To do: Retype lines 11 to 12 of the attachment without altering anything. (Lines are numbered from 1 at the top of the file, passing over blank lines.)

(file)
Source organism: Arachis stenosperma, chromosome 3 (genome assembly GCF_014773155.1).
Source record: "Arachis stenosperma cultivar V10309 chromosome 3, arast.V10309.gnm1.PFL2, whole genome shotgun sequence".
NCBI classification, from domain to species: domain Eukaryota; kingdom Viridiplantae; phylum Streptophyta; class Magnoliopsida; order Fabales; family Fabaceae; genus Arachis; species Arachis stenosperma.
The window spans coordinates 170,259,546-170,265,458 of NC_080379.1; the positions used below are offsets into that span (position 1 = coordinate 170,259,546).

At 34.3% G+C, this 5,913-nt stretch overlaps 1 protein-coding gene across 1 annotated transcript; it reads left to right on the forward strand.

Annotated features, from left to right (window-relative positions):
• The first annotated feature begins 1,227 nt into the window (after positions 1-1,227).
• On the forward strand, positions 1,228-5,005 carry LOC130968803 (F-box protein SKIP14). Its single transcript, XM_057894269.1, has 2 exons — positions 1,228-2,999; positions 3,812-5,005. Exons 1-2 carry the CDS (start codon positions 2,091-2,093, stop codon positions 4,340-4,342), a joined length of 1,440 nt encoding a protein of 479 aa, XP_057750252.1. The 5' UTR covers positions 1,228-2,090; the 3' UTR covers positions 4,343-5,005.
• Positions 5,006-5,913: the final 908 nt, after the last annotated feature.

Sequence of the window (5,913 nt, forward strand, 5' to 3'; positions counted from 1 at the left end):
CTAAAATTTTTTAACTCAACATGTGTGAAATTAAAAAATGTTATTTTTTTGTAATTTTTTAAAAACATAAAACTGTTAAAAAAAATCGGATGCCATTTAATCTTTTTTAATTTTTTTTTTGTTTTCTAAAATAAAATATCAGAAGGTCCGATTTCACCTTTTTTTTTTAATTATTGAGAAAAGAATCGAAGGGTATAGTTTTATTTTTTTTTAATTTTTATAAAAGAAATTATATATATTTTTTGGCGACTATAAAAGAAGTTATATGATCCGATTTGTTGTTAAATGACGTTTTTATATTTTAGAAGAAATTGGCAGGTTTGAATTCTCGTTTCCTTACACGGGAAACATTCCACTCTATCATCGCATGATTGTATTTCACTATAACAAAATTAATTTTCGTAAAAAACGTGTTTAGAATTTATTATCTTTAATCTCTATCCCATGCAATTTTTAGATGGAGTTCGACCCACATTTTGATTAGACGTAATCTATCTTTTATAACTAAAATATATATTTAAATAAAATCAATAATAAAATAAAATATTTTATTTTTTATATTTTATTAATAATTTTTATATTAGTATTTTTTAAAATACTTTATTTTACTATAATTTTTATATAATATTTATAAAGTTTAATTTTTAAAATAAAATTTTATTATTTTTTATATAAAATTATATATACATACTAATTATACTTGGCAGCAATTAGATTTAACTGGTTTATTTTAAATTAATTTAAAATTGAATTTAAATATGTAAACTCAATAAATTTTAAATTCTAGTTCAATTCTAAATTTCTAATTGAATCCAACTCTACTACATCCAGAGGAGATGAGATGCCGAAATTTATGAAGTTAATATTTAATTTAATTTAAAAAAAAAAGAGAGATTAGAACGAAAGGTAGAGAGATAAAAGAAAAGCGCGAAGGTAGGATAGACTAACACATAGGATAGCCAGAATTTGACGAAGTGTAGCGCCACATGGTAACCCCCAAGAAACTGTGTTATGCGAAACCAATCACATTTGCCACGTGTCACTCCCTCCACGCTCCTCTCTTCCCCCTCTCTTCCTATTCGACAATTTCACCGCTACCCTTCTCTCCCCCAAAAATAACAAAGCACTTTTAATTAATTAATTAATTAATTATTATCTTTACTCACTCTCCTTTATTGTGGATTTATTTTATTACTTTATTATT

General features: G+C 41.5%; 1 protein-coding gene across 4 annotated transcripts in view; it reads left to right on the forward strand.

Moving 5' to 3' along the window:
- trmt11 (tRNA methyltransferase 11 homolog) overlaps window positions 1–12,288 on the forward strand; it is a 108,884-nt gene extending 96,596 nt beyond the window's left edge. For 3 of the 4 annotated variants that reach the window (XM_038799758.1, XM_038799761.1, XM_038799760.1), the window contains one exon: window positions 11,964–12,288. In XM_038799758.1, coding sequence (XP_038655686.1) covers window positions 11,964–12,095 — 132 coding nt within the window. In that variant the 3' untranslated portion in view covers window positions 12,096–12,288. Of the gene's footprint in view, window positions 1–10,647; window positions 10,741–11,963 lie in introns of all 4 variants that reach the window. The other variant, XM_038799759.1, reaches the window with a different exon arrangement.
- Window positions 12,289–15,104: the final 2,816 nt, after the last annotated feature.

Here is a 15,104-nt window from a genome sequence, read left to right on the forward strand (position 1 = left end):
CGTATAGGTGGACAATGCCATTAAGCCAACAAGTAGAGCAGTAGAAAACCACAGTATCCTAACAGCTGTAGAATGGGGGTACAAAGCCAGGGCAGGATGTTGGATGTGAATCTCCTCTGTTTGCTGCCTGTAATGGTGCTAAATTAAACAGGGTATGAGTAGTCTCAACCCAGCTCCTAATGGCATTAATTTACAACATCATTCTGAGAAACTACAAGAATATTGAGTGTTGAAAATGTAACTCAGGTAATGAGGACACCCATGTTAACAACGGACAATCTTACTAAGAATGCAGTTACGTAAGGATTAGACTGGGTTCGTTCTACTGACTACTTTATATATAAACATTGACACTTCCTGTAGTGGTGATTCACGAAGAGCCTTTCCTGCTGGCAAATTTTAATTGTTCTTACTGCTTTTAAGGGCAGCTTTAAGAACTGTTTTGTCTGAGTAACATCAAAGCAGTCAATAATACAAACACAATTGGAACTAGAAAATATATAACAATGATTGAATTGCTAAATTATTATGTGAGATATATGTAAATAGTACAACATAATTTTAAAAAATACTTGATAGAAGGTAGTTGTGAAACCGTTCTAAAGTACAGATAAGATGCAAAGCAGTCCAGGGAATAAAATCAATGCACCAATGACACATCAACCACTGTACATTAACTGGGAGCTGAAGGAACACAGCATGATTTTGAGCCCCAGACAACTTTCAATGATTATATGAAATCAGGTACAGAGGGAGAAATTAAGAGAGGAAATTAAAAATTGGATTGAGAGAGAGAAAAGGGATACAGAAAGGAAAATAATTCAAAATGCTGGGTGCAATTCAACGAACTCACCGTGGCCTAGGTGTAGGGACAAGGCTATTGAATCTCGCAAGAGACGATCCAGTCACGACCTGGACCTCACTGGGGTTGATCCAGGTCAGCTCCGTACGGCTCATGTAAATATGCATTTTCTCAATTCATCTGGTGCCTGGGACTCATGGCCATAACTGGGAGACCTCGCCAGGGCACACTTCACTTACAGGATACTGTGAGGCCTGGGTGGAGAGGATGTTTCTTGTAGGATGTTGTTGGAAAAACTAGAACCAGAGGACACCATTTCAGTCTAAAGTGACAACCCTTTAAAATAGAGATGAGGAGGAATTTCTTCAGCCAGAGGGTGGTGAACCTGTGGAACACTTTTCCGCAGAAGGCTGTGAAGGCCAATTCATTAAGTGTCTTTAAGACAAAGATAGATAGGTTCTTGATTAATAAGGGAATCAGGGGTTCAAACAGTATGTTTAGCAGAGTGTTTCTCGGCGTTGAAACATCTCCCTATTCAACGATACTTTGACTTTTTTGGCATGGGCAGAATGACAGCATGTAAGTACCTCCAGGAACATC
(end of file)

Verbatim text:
CTAAAATTTTTTAACTCAACATGTGTGAAATTAAAAAATGTTATTTTTTTGTAATTTTTTAAAAACATAAAACTGTTAAAAAAAATCGGATGCCATTTAATCTTTTTTAATTTTTTTTTTGTTTTCTAAAATAAAATATCAGAAGGTCCGATTTCACCTTTTTTTTTTAATTATTGAGAAAAGAATCGAAGGGTATAGTTTTATTTTTTTTTAATTTTTATAAAAGAAATTATATATATTTTTTGGCGACTATAAAAGAAGTTATATGATCCGATTTGTTGTTAAATGACGTTTTTATATTTTAGAAGAAATTGGCAGGTTTGAATTCTCGTTTCCTTACACGGGAAACATTCCACTCTATCATCGCATGATTGTATTTCACTATAACAAAATTAATTTTCGTAAAAAACGTGTTTAGAATTTATTATCTTTAATCTCTATCCCATGCAATTTTTAGATGGAGTTCGACCCACATTTTGATTAGACGTAATCTATCTTTTATAACTAAAATATATATTTAAATAAAATCAATAATAAAATAAAATATTTTATTTTTTATATTTTATTAATAATTTTTATATTAGTATTTTTTAAAATACTTTATTTTACTATAATTTTTATATAATATTTATAAAGTTTAATTTTTAAAATAAAATTTTATTATTTTTTATATAAAATTATATATACATACTAATTATACTTGGCAGCAATTAGATTTAACTGGTTTATTTTAAATTAATTTAAAATTGAATTTAAATATGTAAACTCAATAAATTTTAAATTCTAGTTCAATTCTAAATTTCTAATTGAATCCAACTCTACTACATCCAGAGGAGATGAGATGCCGAAATTTATGAAGTTAATATTTAATTTAATTTAAAAAAAAAAGAGAGATTAGAACGAAAGGTAGAGAGATAAAAGAAAAGCGCGAAGGTAGGATAGACTAACACATAGGATAGCCAGAATTTGACGAAGTGTAGCGCCACATGGTAACCCCCAAGAAACTGTGTTATGCGAAACCAATCACATTTGCCACGTGTCACTCCCTCCACGCTCCTCTCTTCCCCCTCTCTTCCTATTCGACAATTTCACCGCTACCCTTCTCTCCCCCAAAAATAACAAAGCACTTTTAATTAATTAATTAATTAATTATTATCTTTACTCACTCTCCTTTATTGTGGATTTATTTTATTACTTTATTATT

General features: G+C 41.5%; 1 protein-coding gene across 4 annotated transcripts in view; it reads left to right on the forward strand.